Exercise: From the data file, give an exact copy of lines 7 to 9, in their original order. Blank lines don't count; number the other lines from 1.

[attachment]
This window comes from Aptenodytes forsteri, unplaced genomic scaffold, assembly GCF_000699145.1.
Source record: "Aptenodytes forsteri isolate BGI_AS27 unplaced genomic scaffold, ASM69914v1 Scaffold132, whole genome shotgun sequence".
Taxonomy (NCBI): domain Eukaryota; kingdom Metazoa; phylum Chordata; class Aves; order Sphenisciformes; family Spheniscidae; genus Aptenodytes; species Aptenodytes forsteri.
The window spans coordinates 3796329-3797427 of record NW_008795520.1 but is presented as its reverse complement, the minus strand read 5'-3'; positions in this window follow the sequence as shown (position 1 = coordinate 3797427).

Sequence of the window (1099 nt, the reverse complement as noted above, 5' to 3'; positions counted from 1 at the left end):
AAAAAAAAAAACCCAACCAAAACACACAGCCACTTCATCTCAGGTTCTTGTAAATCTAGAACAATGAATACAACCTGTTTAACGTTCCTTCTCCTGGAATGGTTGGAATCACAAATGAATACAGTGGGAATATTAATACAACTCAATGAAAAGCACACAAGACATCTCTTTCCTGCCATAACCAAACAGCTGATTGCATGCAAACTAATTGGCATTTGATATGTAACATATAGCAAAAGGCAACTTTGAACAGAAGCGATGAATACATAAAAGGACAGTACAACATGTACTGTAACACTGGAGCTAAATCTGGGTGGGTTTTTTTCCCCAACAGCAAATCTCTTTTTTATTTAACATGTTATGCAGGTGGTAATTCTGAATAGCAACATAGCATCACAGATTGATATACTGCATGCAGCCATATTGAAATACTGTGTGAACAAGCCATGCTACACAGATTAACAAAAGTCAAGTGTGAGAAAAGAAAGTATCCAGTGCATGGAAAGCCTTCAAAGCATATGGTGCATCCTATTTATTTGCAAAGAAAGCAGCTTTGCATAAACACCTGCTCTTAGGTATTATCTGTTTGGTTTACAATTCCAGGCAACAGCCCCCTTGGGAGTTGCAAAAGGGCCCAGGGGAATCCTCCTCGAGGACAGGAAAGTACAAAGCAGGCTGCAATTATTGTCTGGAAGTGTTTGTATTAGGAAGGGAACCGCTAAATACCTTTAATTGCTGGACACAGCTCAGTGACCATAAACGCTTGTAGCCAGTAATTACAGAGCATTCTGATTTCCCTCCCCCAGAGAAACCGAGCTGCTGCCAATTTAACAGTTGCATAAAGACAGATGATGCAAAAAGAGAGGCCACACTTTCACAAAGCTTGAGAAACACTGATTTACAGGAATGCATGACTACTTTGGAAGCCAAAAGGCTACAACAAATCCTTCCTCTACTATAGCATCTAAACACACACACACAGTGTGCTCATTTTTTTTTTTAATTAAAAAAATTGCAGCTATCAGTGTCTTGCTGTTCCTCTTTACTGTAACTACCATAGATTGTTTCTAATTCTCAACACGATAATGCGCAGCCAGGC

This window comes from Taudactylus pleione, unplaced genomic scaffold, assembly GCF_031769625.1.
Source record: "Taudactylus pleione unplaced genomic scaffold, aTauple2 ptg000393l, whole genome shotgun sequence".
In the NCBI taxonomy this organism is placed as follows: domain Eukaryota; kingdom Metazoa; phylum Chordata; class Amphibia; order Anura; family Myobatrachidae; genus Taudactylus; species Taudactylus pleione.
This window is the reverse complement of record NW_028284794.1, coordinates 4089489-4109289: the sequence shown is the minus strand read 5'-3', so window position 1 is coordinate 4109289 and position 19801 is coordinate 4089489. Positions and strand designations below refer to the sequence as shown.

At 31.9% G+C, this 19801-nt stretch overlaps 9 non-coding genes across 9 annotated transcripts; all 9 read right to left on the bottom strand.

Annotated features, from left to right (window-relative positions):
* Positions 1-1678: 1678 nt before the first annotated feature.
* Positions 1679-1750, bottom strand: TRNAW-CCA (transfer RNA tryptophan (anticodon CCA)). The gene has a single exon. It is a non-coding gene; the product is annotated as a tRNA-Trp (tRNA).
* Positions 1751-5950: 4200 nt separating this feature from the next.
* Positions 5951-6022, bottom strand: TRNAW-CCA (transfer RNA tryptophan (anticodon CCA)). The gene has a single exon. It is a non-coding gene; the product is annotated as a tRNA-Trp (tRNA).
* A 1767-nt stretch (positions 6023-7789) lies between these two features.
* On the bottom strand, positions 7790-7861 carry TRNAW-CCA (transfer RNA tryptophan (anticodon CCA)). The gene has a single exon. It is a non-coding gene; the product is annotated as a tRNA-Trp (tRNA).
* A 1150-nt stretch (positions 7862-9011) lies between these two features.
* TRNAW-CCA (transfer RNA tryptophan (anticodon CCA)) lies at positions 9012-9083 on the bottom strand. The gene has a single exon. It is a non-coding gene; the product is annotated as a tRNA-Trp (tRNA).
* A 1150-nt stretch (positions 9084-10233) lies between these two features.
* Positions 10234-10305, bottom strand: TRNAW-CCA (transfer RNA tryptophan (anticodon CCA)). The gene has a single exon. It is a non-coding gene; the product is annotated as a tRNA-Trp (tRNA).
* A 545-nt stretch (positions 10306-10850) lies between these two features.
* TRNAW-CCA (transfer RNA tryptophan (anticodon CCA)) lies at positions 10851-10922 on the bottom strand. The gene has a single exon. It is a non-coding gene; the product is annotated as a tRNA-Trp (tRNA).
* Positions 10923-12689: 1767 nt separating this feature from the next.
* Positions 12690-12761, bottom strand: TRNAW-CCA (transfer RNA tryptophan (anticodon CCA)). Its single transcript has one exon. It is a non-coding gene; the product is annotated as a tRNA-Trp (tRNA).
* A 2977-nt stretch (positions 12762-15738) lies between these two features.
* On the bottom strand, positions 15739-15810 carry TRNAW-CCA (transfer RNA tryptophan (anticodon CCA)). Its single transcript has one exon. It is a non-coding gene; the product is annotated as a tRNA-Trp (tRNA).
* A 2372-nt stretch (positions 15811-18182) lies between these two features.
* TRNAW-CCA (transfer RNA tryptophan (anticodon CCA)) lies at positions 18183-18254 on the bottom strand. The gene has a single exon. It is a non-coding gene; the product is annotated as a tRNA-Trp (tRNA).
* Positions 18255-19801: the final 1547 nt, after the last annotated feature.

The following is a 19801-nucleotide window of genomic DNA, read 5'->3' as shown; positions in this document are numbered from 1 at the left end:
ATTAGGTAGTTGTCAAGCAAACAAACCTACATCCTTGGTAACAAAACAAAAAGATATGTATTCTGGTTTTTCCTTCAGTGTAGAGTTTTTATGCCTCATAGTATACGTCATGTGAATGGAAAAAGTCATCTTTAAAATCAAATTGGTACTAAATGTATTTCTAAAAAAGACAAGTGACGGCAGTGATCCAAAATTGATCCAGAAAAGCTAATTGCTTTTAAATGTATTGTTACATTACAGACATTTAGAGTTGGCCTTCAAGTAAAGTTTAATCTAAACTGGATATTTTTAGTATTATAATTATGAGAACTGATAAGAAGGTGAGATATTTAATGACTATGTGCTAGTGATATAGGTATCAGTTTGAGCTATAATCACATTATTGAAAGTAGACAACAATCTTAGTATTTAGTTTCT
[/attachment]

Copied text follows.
This window comes from Taudactylus pleione, unplaced genomic scaffold, assembly GCF_031769625.1.
Source record: "Taudactylus pleione unplaced genomic scaffold, aTauple2 ptg000393l, whole genome shotgun sequence".
In the NCBI taxonomy this organism is placed as follows: domain Eukaryota; kingdom Metazoa; phylum Chordata; class Amphibia; order Anura; family Myobatrachidae; genus Taudactylus; species Taudactylus pleione.